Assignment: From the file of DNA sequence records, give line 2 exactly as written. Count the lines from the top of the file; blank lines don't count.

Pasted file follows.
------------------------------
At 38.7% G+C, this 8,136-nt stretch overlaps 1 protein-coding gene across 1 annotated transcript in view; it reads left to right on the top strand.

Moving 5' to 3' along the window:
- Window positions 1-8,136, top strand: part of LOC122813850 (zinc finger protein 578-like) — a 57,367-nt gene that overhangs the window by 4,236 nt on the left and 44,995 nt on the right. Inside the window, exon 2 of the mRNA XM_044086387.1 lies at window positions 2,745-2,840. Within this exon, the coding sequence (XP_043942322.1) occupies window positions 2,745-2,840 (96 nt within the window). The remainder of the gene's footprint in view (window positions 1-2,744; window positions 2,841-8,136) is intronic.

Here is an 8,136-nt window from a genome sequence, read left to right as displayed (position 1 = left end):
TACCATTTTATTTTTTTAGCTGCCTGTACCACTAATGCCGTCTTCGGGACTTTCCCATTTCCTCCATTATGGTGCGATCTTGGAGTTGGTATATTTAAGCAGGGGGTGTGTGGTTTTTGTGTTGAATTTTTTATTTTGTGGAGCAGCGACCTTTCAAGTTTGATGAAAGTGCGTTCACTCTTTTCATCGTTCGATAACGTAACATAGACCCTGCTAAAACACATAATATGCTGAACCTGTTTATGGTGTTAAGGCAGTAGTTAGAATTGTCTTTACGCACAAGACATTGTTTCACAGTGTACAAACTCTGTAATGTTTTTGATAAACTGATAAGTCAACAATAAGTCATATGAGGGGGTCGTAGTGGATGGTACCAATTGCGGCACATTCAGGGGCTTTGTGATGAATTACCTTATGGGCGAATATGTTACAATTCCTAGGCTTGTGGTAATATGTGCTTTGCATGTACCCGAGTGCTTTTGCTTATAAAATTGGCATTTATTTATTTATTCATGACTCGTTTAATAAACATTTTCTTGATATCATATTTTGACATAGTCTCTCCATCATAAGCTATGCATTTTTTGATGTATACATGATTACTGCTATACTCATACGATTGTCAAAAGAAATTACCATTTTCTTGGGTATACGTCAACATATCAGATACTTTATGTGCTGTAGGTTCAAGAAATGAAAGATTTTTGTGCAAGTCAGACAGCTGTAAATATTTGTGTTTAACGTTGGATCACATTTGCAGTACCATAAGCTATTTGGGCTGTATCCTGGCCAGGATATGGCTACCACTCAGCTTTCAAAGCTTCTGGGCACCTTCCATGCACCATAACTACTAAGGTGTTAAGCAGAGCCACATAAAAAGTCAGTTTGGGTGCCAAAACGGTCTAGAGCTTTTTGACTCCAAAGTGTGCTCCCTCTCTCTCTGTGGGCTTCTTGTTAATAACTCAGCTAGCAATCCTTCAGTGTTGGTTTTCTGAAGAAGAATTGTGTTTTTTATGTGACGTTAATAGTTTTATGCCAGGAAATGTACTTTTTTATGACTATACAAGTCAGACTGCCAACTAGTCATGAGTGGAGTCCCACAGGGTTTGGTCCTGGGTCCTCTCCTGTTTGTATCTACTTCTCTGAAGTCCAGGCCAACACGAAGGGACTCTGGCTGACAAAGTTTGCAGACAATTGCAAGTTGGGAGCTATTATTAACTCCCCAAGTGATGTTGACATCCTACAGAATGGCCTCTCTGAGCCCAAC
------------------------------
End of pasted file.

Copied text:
Moving 5' to 3' along the window: